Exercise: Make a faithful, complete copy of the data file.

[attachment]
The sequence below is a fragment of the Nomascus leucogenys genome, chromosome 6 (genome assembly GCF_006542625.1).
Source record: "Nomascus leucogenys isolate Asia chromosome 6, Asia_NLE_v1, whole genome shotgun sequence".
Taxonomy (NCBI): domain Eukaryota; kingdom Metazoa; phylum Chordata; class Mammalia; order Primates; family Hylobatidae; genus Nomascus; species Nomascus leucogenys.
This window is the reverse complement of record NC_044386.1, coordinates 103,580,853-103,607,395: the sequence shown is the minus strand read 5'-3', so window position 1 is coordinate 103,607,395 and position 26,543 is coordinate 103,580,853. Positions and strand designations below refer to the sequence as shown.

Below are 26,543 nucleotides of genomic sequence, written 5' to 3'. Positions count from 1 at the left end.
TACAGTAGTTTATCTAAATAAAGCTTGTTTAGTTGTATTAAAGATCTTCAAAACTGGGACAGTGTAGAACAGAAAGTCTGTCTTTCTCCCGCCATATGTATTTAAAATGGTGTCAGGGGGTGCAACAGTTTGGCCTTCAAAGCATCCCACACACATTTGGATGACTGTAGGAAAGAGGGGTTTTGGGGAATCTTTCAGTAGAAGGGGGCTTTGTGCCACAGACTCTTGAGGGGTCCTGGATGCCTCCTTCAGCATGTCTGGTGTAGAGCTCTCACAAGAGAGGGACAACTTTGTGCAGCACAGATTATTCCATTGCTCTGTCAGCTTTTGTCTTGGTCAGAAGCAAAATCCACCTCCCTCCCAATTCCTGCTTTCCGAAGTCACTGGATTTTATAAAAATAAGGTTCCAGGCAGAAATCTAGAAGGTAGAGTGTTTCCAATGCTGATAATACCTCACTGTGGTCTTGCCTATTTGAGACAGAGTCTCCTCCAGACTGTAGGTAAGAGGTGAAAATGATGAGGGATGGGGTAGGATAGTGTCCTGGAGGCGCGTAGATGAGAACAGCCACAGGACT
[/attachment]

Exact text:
The sequence below is a fragment of the Nomascus leucogenys genome, chromosome 6 (genome assembly GCF_006542625.1).
Source record: "Nomascus leucogenys isolate Asia chromosome 6, Asia_NLE_v1, whole genome shotgun sequence".
Taxonomy (NCBI): domain Eukaryota; kingdom Metazoa; phylum Chordata; class Mammalia; order Primates; family Hylobatidae; genus Nomascus; species Nomascus leucogenys.
This window is the reverse complement of record NC_044386.1, coordinates 103,580,853-103,607,395: the sequence shown is the minus strand read 5'-3', so window position 1 is coordinate 103,607,395 and position 26,543 is coordinate 103,580,853. Positions and strand designations below refer to the sequence as shown.

Below are 26,543 nucleotides of genomic sequence, written 5' to 3'. Positions count from 1 at the left end.
TACAGTAGTTTATCTAAATAAAGCTTGTTTAGTTGTATTAAAGATCTTCAAAACTGGGACAGTGTAGAACAGAAAGTCTGTCTTTCTCCCGCCATATGTATTTAAAATGGTGTCAGGGGGTGCAACAGTTTGGCCTTCAAAGCATCCCACACACATTTGGATGACTGTAGGAAAGAGGGGTTTTGGGGAATCTTTCAGTAGAAGGGGGCTTTGTGCCACAGACTCTTGAGGGGTCCTGGATGCCTCCTTCAGCATGTCTGGTGTAGAGCTCTCACAAGAGAGGGACAACTTTGTGCAGCACAGATTATTCCATTGCTCTGTCAGCTTTTGTCTTGGTCAGAAGCAAAATCCACCTCCCTCCCAATTCCTGCTTTCCGAAGTCACTGGATTTTATAAAAATAAGGTTCCAGGCAGAAATCTAGAAGGTAGAGTGTTTCCAATGCTGATAATACCTCACTGTGGTCTTGCCTATTTGAGACAGAGTCTCCTCCAGACTGTAGGTAAGAGGTGAAAATGATGAGGGATGGGGTAGGATAGTGTCCTGGAGGCGCGTAGATGAGAACAGCCACAGGACT